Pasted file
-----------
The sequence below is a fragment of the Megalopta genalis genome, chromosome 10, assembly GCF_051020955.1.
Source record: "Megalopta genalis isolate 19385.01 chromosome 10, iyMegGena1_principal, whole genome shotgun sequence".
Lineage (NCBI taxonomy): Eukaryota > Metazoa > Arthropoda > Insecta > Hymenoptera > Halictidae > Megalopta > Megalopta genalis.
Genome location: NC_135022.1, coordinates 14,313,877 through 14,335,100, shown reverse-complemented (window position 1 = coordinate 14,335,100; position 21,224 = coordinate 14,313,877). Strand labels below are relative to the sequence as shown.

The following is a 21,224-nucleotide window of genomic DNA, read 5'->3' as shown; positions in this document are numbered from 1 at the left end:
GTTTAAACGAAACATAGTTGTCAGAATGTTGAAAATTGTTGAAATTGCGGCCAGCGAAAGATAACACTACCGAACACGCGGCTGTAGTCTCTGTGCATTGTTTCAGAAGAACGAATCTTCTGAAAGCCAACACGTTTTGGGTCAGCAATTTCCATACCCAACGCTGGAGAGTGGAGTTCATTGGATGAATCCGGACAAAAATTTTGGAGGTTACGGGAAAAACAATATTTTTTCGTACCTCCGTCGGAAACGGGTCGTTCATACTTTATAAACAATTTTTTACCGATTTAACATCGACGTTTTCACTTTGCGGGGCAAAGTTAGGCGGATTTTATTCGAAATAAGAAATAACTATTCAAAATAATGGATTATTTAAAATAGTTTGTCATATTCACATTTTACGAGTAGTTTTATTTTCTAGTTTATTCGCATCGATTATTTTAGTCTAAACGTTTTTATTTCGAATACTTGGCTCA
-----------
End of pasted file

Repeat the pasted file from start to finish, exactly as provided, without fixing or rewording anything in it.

The sequence below is a fragment of the Megalopta genalis genome, chromosome 10, assembly GCF_051020955.1.
Source record: "Megalopta genalis isolate 19385.01 chromosome 10, iyMegGena1_principal, whole genome shotgun sequence".
Lineage (NCBI taxonomy): Eukaryota > Metazoa > Arthropoda > Insecta > Hymenoptera > Halictidae > Megalopta > Megalopta genalis.
Genome location: NC_135022.1, coordinates 14,313,877 through 14,335,100, shown reverse-complemented (window position 1 = coordinate 14,335,100; position 21,224 = coordinate 14,313,877). Strand labels below are relative to the sequence as shown.

The following is a 21,224-nucleotide window of genomic DNA, read 5'->3' as shown; positions in this document are numbered from 1 at the left end:
GTTTAAACGAAACATAGTTGTCAGAATGTTGAAAATTGTTGAAATTGCGGCCAGCGAAAGATAACACTACCGAACACGCGGCTGTAGTCTCTGTGCATTGTTTCAGAAGAACGAATCTTCTGAAAGCCAACACGTTTTGGGTCAGCAATTTCCATACCCAACGCTGGAGAGTGGAGTTCATTGGATGAATCCGGACAAAAATTTTGGAGGTTACGGGAAAAACAATATTTTTTCGTACCTCCGTCGGAAACGGGTCGTTCATACTTTATAAACAATTTTTTACCGATTTAACATCGACGTTTTCACTTTGCGGGGCAAAGTTAGGCGGATTTTATTCGAAATAAGAAATAACTATTCAAAATAATGGATTATTTAAAATAGTTTGTCATATTCACATTTTACGAGTAGTTTTATTTTCTAGTTTATTCGCATCGATTATTTTAGTCTAAACGTTTTTATTTCGAATACTTGGCTCA